Indiana University

Skip to:

  1. Search
  2. Breadcrumb Navigation
  3. Content
  4. Browse by Topic
  5. Services & Resources
  6. Additional Resources
  7. Multimedia News

Last modified: Friday, March 3, 2006

Indiana industrial areas have increased cancer risk

March 3, 2006

BLOOMINGTON, Ind. -- Researchers in the School of Public and Environmental Affairs at Indiana University have found an increase in reported cases of certain types of cancer in regions of Indiana where organic air pollutants are more common.

The researchers report in February's Environmental Research that cancers of the skin, brain and nervous system, and thyroid and endocrine system occur at a higher rate in the vicinity of volatile organic compounds, or VOCs.

"We know very little about how one specific type of air pollutant common in heavily industrialized states like Indiana -- VOCs -- might be linked to the full range of cancer types," said Michael Boeglin, who co-authored the study with Denise Wessels and SPEA Associate Professor Diane Henshel.

Researchers used regression analysis to compare cancer data from Indiana's State Department of Health with VOC emissions data from the Environmental Protection Agency's Toxic Release Inventory. Their study identifies the cancers that occur more frequently in areas with higher VOC concentrations.

VOCs are commonly found in paint, solvents, cleaning products and gasoline, and are commonly used in manufacturing. They evaporate easily, and their concentrations indoors can be up to 10 times higher than those outdoors, according to EPA. To limit exposure, Boeglin suggests making sure areas with these products in them are well-ventilated and using the products for short periods of time. Familiar examples of VOCs are benzene, which is a known carcinogen, and chloroform.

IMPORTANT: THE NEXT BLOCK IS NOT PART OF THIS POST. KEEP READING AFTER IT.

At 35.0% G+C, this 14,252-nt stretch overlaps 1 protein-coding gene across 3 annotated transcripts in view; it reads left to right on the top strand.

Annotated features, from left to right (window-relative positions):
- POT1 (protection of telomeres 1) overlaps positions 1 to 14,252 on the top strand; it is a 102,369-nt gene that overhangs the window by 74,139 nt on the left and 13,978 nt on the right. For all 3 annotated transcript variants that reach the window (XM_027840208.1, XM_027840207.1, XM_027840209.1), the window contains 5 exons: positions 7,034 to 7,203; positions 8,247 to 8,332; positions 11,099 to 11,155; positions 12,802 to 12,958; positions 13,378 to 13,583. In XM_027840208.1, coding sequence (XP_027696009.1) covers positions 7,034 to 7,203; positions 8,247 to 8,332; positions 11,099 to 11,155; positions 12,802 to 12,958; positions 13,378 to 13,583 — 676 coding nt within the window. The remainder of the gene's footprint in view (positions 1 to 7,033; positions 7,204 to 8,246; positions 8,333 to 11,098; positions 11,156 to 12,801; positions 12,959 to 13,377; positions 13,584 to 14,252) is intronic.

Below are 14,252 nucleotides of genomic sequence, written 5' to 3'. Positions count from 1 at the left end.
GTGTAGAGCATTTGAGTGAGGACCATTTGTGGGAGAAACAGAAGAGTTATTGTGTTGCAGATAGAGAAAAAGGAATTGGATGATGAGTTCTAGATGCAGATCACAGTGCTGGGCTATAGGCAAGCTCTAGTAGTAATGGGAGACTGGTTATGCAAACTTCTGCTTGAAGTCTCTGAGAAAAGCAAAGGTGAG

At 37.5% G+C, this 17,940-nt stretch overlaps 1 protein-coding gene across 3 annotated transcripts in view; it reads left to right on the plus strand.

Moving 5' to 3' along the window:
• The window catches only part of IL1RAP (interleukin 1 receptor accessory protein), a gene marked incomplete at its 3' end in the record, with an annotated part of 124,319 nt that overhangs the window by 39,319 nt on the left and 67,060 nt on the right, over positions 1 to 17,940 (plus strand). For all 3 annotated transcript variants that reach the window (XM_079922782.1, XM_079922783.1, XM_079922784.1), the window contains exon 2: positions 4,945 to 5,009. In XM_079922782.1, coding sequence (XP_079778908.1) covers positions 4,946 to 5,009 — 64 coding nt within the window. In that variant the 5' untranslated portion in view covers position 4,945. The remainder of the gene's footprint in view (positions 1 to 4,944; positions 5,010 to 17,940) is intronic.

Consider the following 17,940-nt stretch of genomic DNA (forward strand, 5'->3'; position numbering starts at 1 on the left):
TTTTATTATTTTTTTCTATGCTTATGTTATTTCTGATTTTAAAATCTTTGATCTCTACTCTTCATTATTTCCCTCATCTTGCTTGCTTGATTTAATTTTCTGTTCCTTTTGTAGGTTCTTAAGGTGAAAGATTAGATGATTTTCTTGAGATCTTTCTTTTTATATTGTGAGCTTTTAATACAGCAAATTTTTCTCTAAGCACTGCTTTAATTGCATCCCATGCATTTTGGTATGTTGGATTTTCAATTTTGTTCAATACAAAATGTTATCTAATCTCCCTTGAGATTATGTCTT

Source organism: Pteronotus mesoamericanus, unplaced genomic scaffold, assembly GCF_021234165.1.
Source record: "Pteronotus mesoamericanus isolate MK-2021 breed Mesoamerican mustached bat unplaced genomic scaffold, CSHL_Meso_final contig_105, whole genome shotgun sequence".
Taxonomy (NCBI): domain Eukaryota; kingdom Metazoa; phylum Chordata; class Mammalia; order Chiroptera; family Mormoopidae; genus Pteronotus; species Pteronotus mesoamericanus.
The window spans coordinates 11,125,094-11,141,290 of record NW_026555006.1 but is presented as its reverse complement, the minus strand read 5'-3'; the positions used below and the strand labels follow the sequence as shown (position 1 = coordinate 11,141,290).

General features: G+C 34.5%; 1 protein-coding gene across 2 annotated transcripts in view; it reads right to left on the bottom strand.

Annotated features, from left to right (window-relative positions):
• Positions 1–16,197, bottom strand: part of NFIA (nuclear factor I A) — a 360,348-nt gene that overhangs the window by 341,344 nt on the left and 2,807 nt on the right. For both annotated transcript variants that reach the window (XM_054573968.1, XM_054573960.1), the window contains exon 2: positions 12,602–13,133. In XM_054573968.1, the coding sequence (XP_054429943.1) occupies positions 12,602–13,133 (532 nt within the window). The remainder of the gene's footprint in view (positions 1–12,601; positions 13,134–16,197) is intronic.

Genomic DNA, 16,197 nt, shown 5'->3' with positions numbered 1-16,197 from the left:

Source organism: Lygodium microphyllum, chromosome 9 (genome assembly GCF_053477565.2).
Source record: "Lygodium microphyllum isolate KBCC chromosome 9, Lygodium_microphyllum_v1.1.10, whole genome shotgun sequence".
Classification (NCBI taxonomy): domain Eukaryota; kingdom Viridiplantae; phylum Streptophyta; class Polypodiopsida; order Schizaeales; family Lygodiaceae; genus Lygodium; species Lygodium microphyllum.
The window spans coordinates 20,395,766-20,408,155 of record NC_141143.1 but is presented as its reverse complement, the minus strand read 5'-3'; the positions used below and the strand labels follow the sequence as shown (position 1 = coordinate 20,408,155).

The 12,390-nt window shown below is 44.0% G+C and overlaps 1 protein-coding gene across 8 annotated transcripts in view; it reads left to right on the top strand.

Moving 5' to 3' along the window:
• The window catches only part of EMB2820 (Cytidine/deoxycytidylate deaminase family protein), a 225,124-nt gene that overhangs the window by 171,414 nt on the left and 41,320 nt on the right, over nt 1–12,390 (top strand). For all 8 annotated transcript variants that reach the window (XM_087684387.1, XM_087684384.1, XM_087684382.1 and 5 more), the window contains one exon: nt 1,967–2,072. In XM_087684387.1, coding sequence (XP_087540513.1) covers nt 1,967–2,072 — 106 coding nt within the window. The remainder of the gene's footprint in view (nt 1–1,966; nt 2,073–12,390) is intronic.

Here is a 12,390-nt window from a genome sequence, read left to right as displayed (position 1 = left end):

"Landscape-scale analyses, as used in this study design, are being used to identify potential population-level health impacts from widely dispersed environmental chemicals," Henshel said.

The study is correlative, so it does not prove that exposure to VOCs causes various types of cancer. Correlative studies are helpful, however, because they help scientists figure out where to search for such a causation.

"Researchers in the environmental field should continue our work by designing epidemiological studies that improve upon our limitations to better understand the link between VOCs and cancer," Boeglin said.

Boeglin was at IU at the time of the study. He is now an environmental protection specialist for the U.S. Environmental Protection Agency, Region 7, in Kansas City, Kan.

The School of Public and Environmental Affairs at Indiana University, located on eight campuses, is committed to teaching, research and service in areas such as public and nonprofit management, public policy, environmental science, criminal justice, arts administration and health administration. The school maintains continuing relationships with a large number of public agencies at all levels of government; public and private hospitals and health organizations; and nonprofit organizations and corporations in the private sector. SPEA has earned national distinction for innovative educational programs that combine administrative, social, economic, financial and environmental disciplines.

To speak with Boeglin or Henshel, please contact Jenny Cohen, SPEA, at 812-855-6802 or